Like most men, understanding women has always been an elusive skill for me. I was always someone caught between being a “guy” guy, and the guy who girls just want to be friends with. So that wound up meaning was that I didn't have many dates growing up. In fact, I couldn't tell you of an outing with a girl that I could substantially quantify as a “date” until the end of my time in high school. I blame this on two people. My Dad and Dana Carvey.
When I was in Grade 6, my Dad and I would play chess nearly every night while watching sports. For weeks I had been biding my time, looking for the right way to request his permission to ask out a girl in my class that I'd had a crush on for years. At that time McDonald's was running “Mac Tonight” Big Mac ads on TV to the tune of “Mac the knife”. Fred Astaire types in hats and tails danced around fry boxes as Grace Kelly's gave them those "oh you" gooey smiles back in a Happy Meal induced haze. It all seemed like a wonderful evening to me. And quite doable too. Big Macs and babes. At 5 bucks a combo, I was in. But how to get from the chess game to the golden arches was my dilemma. I couldn't ask her and come back the next day and tell her that “my Dad wouldn't let me”.
So one night during the first intermission of the Toronto Maple Leaf hockey game between having my queen taken and my nightly "Spassky Bishop Block" joke, I sputtered what must have been the lamest case for 6th Grade dating of all time. As a 6th Grade teacher himself, my Dad knew all-too-well the train wrecks that are 6th Grade relationships. He wisely told me no.
It was a funny era of life. Because both my Dad and I (as guys) knew that I wanted girls. He knew it because he's a guy and knew what my man-brain was thinking about. What it came down to was that I had no idea had to get girls. I just knew that couldn't eat Big Mac's with them yet.
Dana Carvey's role in my dateless life kicked in soon after. Long before I was allowed to stay up to watch Saturday Night Live, I would listen to it on the radio as everyone slept. Once I knew that I wouldn't be able to take anyone ballroom dancing at fast food restaurants, I played the only card I figured I had in my hand. Making people laugh. If I could make a 6th Grade girl in a training bra pee her pants... she'd surely mop up and go out with me. Or so I figured using all the circumstantial data I could muster at the time. So I'd listen to Dana Carvey doing impressions of people I'd never heard of before. I'd show up at school doing Johnny Carson bits and full American political satire routines. I barely knew what I was talking about (my audience knew even less) but I was killing out there. My Dad was a classic comedy and vaudeville fanatic so we'd rent Laurel and Hardy films from the library and analyze why they were so funny. The laughs were great, but let's face it, I was doing it for the reason guys do most things. To get girls.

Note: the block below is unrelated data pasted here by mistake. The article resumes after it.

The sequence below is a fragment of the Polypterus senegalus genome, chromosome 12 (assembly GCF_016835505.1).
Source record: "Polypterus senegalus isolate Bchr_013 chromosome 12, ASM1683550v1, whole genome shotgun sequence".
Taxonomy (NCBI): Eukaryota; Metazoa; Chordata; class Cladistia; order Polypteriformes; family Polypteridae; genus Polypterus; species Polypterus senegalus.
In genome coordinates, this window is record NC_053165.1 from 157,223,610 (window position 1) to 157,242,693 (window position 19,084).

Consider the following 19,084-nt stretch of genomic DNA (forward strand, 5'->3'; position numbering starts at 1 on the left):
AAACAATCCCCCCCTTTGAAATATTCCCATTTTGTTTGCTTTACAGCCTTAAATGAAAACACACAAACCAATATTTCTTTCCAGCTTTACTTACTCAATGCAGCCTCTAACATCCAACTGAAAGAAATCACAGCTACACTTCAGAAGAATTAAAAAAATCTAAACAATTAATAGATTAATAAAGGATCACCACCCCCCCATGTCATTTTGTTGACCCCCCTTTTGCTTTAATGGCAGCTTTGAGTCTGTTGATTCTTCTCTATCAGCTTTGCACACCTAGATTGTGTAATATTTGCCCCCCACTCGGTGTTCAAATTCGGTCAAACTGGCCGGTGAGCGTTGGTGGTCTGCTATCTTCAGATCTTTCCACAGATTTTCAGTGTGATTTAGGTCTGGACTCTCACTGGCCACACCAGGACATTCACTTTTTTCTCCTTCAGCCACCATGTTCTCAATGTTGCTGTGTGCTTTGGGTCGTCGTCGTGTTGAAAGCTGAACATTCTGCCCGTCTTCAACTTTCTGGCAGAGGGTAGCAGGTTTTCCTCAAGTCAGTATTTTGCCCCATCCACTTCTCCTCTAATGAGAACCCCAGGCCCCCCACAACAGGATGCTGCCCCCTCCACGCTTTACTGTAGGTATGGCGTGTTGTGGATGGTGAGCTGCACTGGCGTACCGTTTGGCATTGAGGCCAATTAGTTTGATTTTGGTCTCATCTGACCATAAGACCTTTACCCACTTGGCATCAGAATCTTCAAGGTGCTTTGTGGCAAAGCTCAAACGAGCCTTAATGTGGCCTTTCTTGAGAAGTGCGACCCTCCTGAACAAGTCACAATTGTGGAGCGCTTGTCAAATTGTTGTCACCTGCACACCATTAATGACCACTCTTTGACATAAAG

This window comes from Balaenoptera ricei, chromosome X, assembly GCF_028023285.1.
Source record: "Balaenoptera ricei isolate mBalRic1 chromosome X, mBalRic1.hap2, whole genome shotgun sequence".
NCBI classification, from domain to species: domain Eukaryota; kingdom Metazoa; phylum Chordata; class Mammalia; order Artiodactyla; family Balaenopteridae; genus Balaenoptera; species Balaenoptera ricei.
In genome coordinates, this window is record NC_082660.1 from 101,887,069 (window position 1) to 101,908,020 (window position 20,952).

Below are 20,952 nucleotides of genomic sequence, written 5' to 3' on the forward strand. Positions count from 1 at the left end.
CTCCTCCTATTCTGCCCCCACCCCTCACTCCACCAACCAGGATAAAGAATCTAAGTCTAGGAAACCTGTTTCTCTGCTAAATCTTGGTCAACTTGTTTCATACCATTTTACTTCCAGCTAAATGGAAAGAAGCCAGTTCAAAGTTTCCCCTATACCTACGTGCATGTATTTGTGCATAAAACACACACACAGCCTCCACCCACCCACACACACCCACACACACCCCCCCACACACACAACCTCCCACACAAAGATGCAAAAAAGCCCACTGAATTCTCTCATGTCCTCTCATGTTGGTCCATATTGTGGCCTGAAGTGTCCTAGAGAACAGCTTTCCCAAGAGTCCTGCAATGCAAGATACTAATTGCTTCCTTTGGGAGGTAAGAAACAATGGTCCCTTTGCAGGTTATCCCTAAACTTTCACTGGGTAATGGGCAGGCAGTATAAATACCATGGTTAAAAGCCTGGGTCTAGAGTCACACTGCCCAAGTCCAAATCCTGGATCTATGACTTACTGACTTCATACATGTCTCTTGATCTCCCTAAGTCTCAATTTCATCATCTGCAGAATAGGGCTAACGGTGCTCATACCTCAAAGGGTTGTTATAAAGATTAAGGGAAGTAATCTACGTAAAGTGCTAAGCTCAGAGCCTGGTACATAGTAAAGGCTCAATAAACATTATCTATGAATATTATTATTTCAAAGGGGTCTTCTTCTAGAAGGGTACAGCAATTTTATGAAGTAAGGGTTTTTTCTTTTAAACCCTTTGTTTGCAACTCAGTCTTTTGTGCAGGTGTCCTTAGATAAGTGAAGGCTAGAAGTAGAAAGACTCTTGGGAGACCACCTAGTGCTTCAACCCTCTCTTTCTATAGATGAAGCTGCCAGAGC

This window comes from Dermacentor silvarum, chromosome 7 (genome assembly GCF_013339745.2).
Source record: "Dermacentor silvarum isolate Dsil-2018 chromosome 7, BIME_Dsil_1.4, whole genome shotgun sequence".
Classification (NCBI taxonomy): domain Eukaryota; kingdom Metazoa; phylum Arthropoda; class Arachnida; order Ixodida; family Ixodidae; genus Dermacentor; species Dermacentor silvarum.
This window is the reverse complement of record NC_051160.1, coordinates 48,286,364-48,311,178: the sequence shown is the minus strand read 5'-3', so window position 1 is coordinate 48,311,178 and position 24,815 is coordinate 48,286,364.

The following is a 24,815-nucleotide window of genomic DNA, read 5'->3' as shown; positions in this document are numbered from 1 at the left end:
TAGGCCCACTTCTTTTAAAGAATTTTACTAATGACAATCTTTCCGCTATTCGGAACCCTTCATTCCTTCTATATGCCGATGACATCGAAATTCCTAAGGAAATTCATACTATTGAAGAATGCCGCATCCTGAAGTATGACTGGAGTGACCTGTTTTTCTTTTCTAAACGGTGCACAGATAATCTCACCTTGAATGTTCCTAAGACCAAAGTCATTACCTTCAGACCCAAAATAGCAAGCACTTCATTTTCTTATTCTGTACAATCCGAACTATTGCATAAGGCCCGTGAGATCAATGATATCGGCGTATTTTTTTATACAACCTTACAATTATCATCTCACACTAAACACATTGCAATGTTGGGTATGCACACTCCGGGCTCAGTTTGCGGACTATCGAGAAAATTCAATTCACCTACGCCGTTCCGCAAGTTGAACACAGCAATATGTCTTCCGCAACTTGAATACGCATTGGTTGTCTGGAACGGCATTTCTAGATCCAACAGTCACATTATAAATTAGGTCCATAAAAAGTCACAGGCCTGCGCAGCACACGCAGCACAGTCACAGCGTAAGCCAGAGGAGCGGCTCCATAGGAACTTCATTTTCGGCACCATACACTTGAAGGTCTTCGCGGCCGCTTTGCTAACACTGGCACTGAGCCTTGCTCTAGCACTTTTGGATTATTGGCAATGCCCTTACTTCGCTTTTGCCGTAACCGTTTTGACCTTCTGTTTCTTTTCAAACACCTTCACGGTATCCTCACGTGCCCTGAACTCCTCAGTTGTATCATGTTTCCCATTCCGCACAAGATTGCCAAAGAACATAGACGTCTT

As it turns out, even though every list in every woman's magazine ever published says that what girls are most looking for is “a sense of humor”... apparently those magazines are published by people like me hoping that doing George Bush “wouldn't be prudent” impressions is going to get them dates. I saw evidence of no such beast.
Things went on this way until my sixth (yes sixth) year of high school when one day in history class I felt a mountain of “I’m going nowhere fast” fall squarely onto my shoulders. She could read it on my face. She was wearing blue sweat pants and a big woolly sweater. In fact, she always wore big woolly sweaters. She looked silently at me with a bit of a pregnant pause, as if deciding whether or not to jump off a tall cliff into unknown waters. Then she asked me something that I didn't recall anyone ever asking me. She whispered the words, "do you wanna talk?" I had no good reason to say yes. But that day in history class, I didn't think about that. I did need to talk. So I said yes.
So we talked. For nearly a month, this very patient girl who seemingly had a new wool sweater every day, let me spew every sort of destructive thought that rolled through my mind (and a few extras just to see how she'd react). It was messy but she didn't stop letting me talk. We had gone to school together for 5 years and had never noticed each other. We were from very different social circles and had very little in common, but the more we talked, the more we noticed the sparks flying. Something was up.
One Saturday night I picked up Miss Wooly Sweater in my bus-like Ford Econoline Van and brought her over my house to watch Field of Dreams. Understand this. To guys who are now almost 40, Field of Dreams is not just a movie. It's THE movie. It's got big dreams, fantasy baseball, playing catch with your Dad. Field of Dreams... hallowed by thy name. When the line of cars "coming to Iowa for reasons they can't even fathom", faded to black and James Horner's haunting score cued... she leaned in a kissed me. It lasted the whole credits long until the final oboe had played. This was not the first time my lips had touched another's, but this was my first... KISS. 3 years later we stood at the altar. 18 years later we have 3 kids.
What do women want? It’s never been about fancy dinners or being entertained. They just want the real, true, honest you.Tweet